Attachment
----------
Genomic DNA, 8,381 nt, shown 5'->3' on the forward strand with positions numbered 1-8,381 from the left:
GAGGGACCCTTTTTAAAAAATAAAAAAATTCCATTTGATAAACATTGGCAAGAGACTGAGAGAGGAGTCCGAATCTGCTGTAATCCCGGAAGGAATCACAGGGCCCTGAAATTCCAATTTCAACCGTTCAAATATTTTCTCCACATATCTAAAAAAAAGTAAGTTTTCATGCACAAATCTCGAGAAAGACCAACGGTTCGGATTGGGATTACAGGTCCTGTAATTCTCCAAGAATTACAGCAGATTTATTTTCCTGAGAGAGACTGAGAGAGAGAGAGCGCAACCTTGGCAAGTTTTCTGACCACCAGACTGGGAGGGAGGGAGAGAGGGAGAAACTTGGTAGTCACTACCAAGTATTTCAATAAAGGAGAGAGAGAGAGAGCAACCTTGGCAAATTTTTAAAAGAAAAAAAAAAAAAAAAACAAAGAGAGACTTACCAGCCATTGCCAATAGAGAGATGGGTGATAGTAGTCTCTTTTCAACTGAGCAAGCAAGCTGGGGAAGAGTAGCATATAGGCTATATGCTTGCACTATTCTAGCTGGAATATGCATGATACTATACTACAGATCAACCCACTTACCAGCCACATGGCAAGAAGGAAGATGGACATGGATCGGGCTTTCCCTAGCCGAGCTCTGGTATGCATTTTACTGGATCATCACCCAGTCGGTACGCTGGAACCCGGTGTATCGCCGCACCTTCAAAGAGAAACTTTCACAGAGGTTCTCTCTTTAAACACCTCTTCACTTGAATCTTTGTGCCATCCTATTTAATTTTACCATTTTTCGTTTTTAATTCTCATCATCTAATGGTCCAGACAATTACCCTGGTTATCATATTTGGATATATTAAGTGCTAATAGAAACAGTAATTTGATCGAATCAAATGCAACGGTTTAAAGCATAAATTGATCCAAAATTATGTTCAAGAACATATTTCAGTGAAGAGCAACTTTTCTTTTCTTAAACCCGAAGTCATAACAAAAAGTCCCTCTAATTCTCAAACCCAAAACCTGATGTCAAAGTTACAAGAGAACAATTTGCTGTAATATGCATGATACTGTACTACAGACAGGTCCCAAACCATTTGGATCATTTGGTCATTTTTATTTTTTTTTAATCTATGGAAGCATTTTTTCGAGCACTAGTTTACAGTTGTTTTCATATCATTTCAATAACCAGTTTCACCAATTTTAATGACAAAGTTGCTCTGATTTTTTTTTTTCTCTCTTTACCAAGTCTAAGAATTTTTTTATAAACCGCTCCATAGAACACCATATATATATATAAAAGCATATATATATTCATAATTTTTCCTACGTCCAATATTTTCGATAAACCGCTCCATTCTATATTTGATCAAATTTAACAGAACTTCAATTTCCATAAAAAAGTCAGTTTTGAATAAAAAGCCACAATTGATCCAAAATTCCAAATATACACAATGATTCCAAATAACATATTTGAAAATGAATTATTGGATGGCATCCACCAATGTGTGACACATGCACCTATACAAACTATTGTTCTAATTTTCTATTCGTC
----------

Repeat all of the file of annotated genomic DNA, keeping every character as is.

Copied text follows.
Genomic DNA, 8,381 nt, shown 5'->3' on the forward strand with positions numbered 1-8,381 from the left:
GAGGGACCCTTTTTAAAAAATAAAAAAATTCCATTTGATAAACATTGGCAAGAGACTGAGAGAGGAGTCCGAATCTGCTGTAATCCCGGAAGGAATCACAGGGCCCTGAAATTCCAATTTCAACCGTTCAAATATTTTCTCCACATATCTAAAAAAAAGTAAGTTTTCATGCACAAATCTCGAGAAAGACCAACGGTTCGGATTGGGATTACAGGTCCTGTAATTCTCCAAGAATTACAGCAGATTTATTTTCCTGAGAGAGACTGAGAGAGAGAGAGCGCAACCTTGGCAAGTTTTCTGACCACCAGACTGGGAGGGAGGGAGAGAGGGAGAAACTTGGTAGTCACTACCAAGTATTTCAATAAAGGAGAGAGAGAGAGAGCAACCTTGGCAAATTTTTAAAAGAAAAAAAAAAAAAAAAACAAAGAGAGACTTACCAGCCATTGCCAATAGAGAGATGGGTGATAGTAGTCTCTTTTCAACTGAGCAAGCAAGCTGGGGAAGAGTAGCATATAGGCTATATGCTTGCACTATTCTAGCTGGAATATGCATGATACTATACTACAGATCAACCCACTTACCAGCCACATGGCAAGAAGGAAGATGGACATGGATCGGGCTTTCCCTAGCCGAGCTCTGGTATGCATTTTACTGGATCATCACCCAGTCGGTACGCTGGAACCCGGTGTATCGCCGCACCTTCAAAGAGAAACTTTCACAGAGGTTCTCTCTTTAAACACCTCTTCACTTGAATCTTTGTGCCATCCTATTTAATTTTACCATTTTTCGTTTTTAATTCTCATCATCTAATGGTCCAGACAATTACCCTGGTTATCATATTTGGATATATTAAGTGCTAATAGAAACAGTAATTTGATCGAATCAAATGCAACGGTTTAAAGCATAAATTGATCCAAAATTATGTTCAAGAACATATTTCAGTGAAGAGCAACTTTTCTTTTCTTAAACCCGAAGTCATAACAAAAAGTCCCTCTAATTCTCAAACCCAAAACCTGATGTCAAAGTTACAAGAGAACAATTTGCTGTAATATGCATGATACTGTACTACAGACAGGTCCCAAACCATTTGGATCATTTGGTCATTTTTATTTTTTTTTAATCTATGGAAGCATTTTTTCGAGCACTAGTTTACAGTTGTTTTCATATCATTTCAATAACCAGTTTCACCAATTTTAATGACAAAGTTGCTCTGATTTTTTTTTTTCTCTCTTTACCAAGTCTAAGAATTTTTTTATAAACCGCTCCATAGAACACCATATATATATATAAAAGCATATATATATTCATAATTTTTCCTACGTCCAATATTTTCGATAAACCGCTCCATTCTATATTTGATCAAATTTAACAGAACTTCAATTTCCATAAAAAAGTCAGTTTTGAATAAAAAGCCACAATTGATCCAAAATTCCAAATATACACAATGATTCCAAATAACATATTTGAAAATGAATTATTGGATGGCATCCACCAATGTGTGACACATGCACCTATACAAACTATTGTTCTAATTTTCTATTCGTC